"The two centuries during which we, the slaves of Europe, sat within and performed the mental work of the world, have passed. Having conquered the world of thought, Germany now enters the material world to assume her position 5among the nations of the earth. She has given the world enough men of great intellect, and now she is ready to enforce her demand for the material things of which she was unjustly deprived some centuries ago. In order to regain possession of the land which France plundered she is demanding that this stolen property be returned, not by uttering 'highfaluting' phrases, but, as becomes the nation founded by Frederick the Great, by resorting to cannon and bayonet.

    "This War is not only a battle against the Corsican who usurped the throne of France; it has a greater and much wider and deeper significance. Through the thunder of the battle on the Rhine we hear the voice of a united, greater Germany, and the blood streaming from the wounds of thousands of brave men is the bloody baptism through which Germany will be regenerated, will become free, will be united. Do not be deceived, my fellow citizens; that is the real significance of this terrible conflict.

    "However, since blood has begun to flow, let us not forget to perform the 6grave duty which we once assumed. We vowed that we would care for the widows and orphans of the brave soldiers who sacrifice their lives fighting for the cause of Germany, and we shall keep that vow.

    For a long time there was doubt that war would break out. The Battle of Weissenburg has removed every possible doubt. That is the only importance which the news of this Battle has for some; but the majority of our great American nation received the news as the glad realization of a most cherished wish. The American people are on our side; they sympathize with the Germans, although they are aware that the latter are ruled by a king; they hope that the men who are fighting under the red and white flag will emerge victorious; Americans feel instinctively that liberty, civilization, and human progress depend upon the outcome of this War, and they value these essentials very highly.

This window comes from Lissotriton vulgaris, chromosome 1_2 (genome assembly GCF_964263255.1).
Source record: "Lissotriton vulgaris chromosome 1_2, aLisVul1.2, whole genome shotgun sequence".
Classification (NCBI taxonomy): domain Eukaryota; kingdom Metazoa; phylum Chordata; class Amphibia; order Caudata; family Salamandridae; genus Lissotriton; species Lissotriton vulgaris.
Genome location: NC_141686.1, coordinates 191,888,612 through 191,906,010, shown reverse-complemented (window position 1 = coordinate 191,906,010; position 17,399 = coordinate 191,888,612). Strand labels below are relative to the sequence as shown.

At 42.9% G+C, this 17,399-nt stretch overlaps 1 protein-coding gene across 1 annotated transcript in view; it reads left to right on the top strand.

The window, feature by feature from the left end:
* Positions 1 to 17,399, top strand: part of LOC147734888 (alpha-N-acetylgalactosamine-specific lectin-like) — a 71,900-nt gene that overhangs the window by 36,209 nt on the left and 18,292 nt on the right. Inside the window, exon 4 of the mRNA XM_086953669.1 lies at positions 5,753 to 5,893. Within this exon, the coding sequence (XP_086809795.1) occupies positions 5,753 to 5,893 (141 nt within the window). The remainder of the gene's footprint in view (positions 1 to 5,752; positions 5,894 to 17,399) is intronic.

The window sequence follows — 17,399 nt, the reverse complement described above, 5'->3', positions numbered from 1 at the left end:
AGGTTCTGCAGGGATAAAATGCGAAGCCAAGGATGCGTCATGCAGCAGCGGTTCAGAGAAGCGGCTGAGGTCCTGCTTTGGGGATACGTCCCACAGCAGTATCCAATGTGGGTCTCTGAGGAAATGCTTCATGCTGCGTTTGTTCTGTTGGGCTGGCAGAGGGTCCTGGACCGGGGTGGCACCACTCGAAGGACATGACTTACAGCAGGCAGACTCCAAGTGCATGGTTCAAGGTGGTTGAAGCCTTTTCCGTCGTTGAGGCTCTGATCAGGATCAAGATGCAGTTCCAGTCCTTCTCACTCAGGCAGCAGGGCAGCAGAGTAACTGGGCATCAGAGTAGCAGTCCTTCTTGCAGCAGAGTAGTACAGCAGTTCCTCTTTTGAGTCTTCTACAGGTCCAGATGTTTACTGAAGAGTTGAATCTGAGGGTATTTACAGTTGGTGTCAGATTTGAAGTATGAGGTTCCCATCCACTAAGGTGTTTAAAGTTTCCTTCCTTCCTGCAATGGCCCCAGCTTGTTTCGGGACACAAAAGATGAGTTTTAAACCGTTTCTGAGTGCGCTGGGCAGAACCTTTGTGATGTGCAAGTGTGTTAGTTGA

"Why should we care, even if a few people do deny what the whole world admits? 7A few days ago some Danish citizens of our city held a meeting in which they expressed great fear that their beloved Scandinavia would be endangered if Prussia wins the War. Well, one cannot blame them, if their recollection of what happened at Dueppel prevents them from forgetting old grudges. But I appeal to you people from Schleswick-Holstein. You know that an effort is being made to bring Schleswick-Holstein under Danish jurisdiction again. Now, although I did not come from Schleswick-Holstein, but from Westphalia, for twenty-five years I sang 'Schleswig-Holstein. Meerumschlungen' [Schleswick-Holstein Surrounded by the Sea]; for twenty-five years I have shared the hopes of the people of Schleswick-Holstein that these two duchies would not be separated. They were German and they will remain German, an inseparable part of a united, great Germany!"

    After this address had been made Mr. George Schneider was elected vice-president, and Mr. C. F. Jung secretary. Vaas' Orchestra then played "Schleswig-Holstein 8Meerumschlungen".

    [Translator's note: Reverend Hartmann, Mr. H. Michalis, Mr. Emil Dietsch, Mr. George Schneider, and Mr. E. C. Salomon also spoke at this meeting, however, they added no new ideas, but merely repeated thoughts which had been expressed by the first speaker, Caspar Butz. Therefore I did not translate their speeches.]

    German
    I G, I E, II D 10, IV